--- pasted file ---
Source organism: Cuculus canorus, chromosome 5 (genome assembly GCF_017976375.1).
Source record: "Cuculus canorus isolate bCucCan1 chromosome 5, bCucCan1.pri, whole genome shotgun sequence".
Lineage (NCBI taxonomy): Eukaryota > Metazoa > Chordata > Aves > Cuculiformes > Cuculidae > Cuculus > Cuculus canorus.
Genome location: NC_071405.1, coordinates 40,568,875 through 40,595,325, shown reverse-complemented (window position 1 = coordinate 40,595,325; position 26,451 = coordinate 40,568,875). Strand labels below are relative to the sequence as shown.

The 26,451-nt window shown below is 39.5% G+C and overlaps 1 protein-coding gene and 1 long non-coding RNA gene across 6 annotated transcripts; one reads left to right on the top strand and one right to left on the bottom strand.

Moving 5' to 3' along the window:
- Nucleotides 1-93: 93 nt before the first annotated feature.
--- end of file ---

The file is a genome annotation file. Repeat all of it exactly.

Source organism: Cuculus canorus, chromosome 5 (genome assembly GCF_017976375.1).
Source record: "Cuculus canorus isolate bCucCan1 chromosome 5, bCucCan1.pri, whole genome shotgun sequence".
Lineage (NCBI taxonomy): Eukaryota > Metazoa > Chordata > Aves > Cuculiformes > Cuculidae > Cuculus > Cuculus canorus.
Genome location: NC_071405.1, coordinates 40,568,875 through 40,595,325, shown reverse-complemented (window position 1 = coordinate 40,595,325; position 26,451 = coordinate 40,568,875). Strand labels below are relative to the sequence as shown.

The 26,451-nt window shown below is 39.5% G+C and overlaps 1 protein-coding gene and 1 long non-coding RNA gene across 6 annotated transcripts; one reads left to right on the top strand and one right to left on the bottom strand.

Moving 5' to 3' along the window:
- Nucleotides 1-93: 93 nt before the first annotated feature.